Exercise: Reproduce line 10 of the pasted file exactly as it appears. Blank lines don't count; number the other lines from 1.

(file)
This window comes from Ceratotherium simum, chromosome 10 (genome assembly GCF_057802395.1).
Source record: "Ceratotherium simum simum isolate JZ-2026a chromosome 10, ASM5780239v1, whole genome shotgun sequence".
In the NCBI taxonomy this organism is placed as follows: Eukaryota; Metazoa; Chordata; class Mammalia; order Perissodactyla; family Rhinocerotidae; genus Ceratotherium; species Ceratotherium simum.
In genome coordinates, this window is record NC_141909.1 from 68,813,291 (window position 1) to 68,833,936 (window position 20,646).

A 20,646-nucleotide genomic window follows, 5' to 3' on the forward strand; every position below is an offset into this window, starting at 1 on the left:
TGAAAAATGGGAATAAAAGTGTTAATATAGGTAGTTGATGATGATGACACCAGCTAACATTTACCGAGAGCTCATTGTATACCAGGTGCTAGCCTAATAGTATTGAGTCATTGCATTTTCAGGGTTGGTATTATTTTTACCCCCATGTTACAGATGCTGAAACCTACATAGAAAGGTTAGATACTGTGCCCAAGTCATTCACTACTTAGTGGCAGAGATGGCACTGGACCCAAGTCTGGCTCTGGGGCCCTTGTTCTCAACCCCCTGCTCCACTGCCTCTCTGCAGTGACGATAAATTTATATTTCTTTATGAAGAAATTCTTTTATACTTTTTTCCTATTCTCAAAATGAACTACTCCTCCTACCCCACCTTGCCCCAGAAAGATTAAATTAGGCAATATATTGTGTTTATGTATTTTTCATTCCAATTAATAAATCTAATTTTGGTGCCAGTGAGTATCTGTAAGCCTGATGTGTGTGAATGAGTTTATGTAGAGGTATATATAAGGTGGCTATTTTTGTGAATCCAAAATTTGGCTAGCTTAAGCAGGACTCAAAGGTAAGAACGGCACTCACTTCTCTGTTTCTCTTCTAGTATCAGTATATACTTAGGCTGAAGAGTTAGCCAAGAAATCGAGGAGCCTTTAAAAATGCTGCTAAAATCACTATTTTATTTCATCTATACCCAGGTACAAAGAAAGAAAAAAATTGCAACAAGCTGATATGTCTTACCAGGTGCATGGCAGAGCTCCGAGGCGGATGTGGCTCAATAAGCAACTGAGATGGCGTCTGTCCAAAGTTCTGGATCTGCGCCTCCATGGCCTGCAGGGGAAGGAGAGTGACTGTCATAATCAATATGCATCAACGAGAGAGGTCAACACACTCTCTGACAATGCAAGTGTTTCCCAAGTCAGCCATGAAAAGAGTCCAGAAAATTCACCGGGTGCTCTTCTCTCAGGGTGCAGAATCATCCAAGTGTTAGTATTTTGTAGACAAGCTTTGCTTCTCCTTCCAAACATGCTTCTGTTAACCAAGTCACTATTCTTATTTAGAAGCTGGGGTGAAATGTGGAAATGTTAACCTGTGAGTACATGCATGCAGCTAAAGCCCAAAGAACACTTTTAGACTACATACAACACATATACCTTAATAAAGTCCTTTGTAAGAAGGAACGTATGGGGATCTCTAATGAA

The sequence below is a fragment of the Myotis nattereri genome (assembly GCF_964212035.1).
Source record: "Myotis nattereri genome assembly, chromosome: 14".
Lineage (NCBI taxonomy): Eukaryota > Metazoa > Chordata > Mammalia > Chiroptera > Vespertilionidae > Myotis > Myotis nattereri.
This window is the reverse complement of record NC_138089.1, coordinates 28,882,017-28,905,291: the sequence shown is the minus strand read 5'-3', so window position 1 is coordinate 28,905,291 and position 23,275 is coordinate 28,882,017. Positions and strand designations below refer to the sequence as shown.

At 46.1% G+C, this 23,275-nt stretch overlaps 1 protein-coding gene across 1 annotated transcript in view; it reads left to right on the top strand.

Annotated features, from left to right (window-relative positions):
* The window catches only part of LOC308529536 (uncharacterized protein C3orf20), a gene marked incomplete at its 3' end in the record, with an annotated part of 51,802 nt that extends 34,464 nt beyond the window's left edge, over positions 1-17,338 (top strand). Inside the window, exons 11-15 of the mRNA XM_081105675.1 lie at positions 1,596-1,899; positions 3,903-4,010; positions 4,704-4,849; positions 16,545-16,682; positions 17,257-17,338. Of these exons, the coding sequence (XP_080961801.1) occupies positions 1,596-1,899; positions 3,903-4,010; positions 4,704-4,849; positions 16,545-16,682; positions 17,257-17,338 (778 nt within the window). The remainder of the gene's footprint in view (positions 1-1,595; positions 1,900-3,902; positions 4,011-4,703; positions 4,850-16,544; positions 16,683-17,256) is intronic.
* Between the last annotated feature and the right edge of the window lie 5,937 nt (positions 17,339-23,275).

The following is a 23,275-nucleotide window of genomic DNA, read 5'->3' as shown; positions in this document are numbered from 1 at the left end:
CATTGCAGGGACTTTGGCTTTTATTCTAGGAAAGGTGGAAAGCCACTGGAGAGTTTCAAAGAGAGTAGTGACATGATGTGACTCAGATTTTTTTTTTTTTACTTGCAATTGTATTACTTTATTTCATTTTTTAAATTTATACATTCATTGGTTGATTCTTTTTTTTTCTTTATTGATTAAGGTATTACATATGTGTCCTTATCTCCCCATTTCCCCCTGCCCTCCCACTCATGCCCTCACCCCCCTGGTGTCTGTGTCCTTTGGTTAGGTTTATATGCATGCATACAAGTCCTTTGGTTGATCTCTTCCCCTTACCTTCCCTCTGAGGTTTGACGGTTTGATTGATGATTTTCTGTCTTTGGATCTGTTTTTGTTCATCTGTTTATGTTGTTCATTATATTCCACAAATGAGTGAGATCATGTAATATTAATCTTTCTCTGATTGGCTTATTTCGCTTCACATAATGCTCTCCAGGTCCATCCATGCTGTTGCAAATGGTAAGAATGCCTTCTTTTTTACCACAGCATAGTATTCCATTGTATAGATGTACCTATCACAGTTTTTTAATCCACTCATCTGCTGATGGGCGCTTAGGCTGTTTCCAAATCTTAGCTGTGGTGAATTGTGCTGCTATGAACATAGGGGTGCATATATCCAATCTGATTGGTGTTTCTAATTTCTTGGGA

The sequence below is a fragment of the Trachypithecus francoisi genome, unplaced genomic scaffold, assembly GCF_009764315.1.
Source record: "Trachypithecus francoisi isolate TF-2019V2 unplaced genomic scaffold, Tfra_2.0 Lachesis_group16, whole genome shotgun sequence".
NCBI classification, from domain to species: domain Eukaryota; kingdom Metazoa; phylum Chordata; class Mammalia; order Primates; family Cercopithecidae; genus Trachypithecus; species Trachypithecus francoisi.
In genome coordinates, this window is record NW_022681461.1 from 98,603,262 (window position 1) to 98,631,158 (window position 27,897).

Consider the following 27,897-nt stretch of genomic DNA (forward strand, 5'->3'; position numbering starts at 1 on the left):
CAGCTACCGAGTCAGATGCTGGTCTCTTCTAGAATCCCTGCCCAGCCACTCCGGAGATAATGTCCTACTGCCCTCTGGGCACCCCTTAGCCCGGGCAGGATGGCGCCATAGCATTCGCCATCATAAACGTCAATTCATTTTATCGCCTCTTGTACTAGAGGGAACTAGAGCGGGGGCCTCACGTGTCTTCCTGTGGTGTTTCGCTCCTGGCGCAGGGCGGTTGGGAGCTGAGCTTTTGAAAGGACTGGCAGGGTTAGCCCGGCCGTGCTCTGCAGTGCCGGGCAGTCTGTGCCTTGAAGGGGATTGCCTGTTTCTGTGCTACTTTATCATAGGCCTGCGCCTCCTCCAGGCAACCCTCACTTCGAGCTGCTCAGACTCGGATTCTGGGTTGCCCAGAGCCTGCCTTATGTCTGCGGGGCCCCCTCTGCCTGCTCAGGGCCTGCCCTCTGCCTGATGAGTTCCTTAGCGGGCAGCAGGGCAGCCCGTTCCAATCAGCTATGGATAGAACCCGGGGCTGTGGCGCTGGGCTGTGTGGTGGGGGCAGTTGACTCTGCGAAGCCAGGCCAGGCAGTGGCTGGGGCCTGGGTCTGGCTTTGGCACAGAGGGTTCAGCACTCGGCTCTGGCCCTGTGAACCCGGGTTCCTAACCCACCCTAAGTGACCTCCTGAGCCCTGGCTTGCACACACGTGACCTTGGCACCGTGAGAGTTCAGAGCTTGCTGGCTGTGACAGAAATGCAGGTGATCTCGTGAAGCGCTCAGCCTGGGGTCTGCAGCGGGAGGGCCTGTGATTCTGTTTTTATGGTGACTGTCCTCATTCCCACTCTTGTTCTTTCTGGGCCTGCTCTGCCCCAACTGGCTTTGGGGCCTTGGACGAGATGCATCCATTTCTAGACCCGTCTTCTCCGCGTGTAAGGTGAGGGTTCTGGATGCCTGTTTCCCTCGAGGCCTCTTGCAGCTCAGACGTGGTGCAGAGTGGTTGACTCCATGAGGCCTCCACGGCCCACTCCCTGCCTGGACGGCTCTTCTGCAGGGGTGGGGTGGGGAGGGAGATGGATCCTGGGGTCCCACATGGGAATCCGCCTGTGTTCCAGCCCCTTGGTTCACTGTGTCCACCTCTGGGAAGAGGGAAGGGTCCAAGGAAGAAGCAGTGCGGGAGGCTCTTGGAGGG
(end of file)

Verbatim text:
This window is the reverse complement of record NC_138089.1, coordinates 28,882,017-28,905,291: the sequence shown is the minus strand read 5'-3', so window position 1 is coordinate 28,905,291 and position 23,275 is coordinate 28,882,017. Positions and strand designations below refer to the sequence as shown.